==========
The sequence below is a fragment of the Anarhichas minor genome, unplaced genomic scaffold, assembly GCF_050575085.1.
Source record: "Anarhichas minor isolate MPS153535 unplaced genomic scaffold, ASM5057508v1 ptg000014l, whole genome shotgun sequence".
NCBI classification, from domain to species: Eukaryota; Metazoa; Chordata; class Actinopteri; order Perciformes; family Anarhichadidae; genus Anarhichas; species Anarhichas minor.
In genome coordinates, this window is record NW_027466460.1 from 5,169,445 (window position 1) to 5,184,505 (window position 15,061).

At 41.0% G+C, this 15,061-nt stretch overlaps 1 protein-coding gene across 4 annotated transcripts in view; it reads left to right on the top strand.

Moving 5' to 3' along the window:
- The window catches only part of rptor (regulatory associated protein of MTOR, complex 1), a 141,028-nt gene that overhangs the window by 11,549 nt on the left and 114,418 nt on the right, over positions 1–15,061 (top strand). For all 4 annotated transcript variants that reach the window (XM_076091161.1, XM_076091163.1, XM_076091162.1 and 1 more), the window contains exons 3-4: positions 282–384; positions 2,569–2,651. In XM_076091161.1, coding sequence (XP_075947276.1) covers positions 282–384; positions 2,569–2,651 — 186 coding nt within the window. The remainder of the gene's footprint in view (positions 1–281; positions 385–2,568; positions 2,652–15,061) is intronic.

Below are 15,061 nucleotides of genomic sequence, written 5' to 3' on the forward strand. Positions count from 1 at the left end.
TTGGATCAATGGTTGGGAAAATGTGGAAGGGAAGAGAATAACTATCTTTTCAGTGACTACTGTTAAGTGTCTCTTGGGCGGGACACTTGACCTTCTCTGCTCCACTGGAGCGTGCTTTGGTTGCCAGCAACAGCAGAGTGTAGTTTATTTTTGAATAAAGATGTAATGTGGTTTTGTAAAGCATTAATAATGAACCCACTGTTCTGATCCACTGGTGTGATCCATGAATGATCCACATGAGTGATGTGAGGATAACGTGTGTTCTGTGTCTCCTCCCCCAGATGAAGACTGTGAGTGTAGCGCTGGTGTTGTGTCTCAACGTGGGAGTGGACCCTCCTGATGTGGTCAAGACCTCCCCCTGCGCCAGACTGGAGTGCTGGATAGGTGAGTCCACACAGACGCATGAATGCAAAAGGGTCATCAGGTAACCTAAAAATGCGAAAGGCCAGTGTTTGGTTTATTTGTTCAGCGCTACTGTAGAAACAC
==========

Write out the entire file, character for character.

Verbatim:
The sequence below is a fragment of the Anarhichas minor genome, unplaced genomic scaffold, assembly GCF_050575085.1.
Source record: "Anarhichas minor isolate MPS153535 unplaced genomic scaffold, ASM5057508v1 ptg000014l, whole genome shotgun sequence".
NCBI classification, from domain to species: Eukaryota; Metazoa; Chordata; class Actinopteri; order Perciformes; family Anarhichadidae; genus Anarhichas; species Anarhichas minor.
In genome coordinates, this window is record NW_027466460.1 from 5,169,445 (window position 1) to 5,184,505 (window position 15,061).

At 41.0% G+C, this 15,061-nt stretch overlaps 1 protein-coding gene across 4 annotated transcripts in view; it reads left to right on the top strand.

Moving 5' to 3' along the window:
- The window catches only part of rptor (regulatory associated protein of MTOR, complex 1), a 141,028-nt gene that overhangs the window by 11,549 nt on the left and 114,418 nt on the right, over positions 1–15,061 (top strand). For all 4 annotated transcript variants that reach the window (XM_076091161.1, XM_076091163.1, XM_076091162.1 and 1 more), the window contains exons 3-4: positions 282–384; positions 2,569–2,651. In XM_076091161.1, coding sequence (XP_075947276.1) covers positions 282–384; positions 2,569–2,651 — 186 coding nt within the window. The remainder of the gene's footprint in view (positions 1–281; positions 385–2,568; positions 2,652–15,061) is intronic.

Below are 15,061 nucleotides of genomic sequence, written 5' to 3' on the forward strand. Positions count from 1 at the left end.
TTGGATCAATGGTTGGGAAAATGTGGAAGGGAAGAGAATAACTATCTTTTCAGTGACTACTGTTAAGTGTCTCTTGGGCGGGACACTTGACCTTCTCTGCTCCACTGGAGCGTGCTTTGGTTGCCAGCAACAGCAGAGTGTAGTTTATTTTTGAATAAAGATGTAATGTGGTTTTGTAAAGCATTAATAATGAACCCACTGTTCTGATCCACTGGTGTGATCCATGAATGATCCACATGAGTGATGTGAGGATAACGTGTGTTCTGTGTCTCCTCCCCCAGATGAAGACTGTGAGTGTAGCGCTGGTGTTGTGTCTCAACGTGGGAGTGGACCCTCCTGATGTGGTCAAGACCTCCCCCTGCGCCAGACTGGAGTGCTGGATAGGTGAGTCCACACAGACGCATGAATGCAAAAGGGTCATCAGGTAACCTAAAAATGCGAAAGGCCAGTGTTTGGTTTATTTGTTCAGCGCTACTGTAGAAACAC